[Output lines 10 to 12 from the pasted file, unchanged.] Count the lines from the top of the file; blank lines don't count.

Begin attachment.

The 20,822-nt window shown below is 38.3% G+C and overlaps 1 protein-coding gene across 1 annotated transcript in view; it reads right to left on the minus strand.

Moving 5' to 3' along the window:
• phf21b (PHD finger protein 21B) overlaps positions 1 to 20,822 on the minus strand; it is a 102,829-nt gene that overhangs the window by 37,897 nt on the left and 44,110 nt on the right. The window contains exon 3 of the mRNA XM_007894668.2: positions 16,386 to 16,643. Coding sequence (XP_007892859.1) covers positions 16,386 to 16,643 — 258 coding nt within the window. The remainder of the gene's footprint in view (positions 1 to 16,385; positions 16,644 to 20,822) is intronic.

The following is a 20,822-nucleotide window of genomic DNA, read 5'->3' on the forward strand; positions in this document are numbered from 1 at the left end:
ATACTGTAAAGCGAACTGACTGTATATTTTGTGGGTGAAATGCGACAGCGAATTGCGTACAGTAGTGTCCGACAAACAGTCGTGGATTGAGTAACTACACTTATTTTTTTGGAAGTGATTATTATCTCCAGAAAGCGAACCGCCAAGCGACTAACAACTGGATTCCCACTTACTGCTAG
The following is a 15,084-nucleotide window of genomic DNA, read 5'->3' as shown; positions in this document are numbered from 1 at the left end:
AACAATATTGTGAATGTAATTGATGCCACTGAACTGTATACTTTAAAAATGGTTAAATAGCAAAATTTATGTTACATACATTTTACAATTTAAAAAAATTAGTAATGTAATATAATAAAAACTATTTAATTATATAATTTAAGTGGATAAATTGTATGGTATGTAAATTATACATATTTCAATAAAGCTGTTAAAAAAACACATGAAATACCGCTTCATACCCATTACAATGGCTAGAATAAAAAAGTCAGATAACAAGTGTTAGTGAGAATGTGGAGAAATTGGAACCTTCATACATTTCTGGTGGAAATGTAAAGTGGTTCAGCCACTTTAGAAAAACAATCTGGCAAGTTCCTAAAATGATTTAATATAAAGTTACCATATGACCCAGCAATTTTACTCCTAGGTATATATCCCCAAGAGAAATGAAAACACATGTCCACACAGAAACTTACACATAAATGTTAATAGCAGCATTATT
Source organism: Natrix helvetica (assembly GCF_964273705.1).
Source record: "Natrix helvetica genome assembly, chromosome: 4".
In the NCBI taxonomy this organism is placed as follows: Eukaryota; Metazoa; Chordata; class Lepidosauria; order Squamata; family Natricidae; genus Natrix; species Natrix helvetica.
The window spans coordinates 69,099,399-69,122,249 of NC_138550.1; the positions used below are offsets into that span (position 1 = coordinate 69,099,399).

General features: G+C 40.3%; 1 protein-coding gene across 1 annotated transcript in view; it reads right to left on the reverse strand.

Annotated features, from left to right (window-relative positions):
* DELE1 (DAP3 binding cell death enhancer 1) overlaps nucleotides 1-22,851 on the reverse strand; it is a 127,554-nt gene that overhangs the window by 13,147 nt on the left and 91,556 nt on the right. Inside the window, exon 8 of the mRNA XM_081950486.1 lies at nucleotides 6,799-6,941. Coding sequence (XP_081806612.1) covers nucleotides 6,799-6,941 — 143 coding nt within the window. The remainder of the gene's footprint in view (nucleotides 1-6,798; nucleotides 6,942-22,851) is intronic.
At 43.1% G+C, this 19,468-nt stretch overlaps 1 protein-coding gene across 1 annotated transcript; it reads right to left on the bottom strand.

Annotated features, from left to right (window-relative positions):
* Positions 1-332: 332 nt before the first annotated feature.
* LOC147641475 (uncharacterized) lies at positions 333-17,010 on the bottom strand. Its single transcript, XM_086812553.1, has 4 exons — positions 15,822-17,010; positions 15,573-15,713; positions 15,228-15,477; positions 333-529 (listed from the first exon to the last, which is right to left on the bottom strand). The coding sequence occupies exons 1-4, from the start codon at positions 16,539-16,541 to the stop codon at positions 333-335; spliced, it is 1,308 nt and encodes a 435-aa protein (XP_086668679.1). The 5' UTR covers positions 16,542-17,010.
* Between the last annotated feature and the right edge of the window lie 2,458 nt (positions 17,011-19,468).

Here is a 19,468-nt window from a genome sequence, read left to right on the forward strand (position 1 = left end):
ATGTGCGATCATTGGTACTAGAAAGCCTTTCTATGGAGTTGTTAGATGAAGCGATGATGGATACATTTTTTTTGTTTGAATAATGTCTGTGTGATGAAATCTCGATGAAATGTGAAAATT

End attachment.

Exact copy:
In the NCBI taxonomy this organism is placed as follows: Eukaryota; Metazoa; Chordata; class Lepidosauria; order Squamata; family Natricidae; genus Natrix; species Natrix helvetica.
The window spans coordinates 69,099,399-69,122,249 of NC_138550.1; the positions used below are offsets into that span (position 1 = coordinate 69,099,399).

General features: G+C 40.3%; 1 protein-coding gene across 1 annotated transcript in view; it reads right to left on the reverse strand.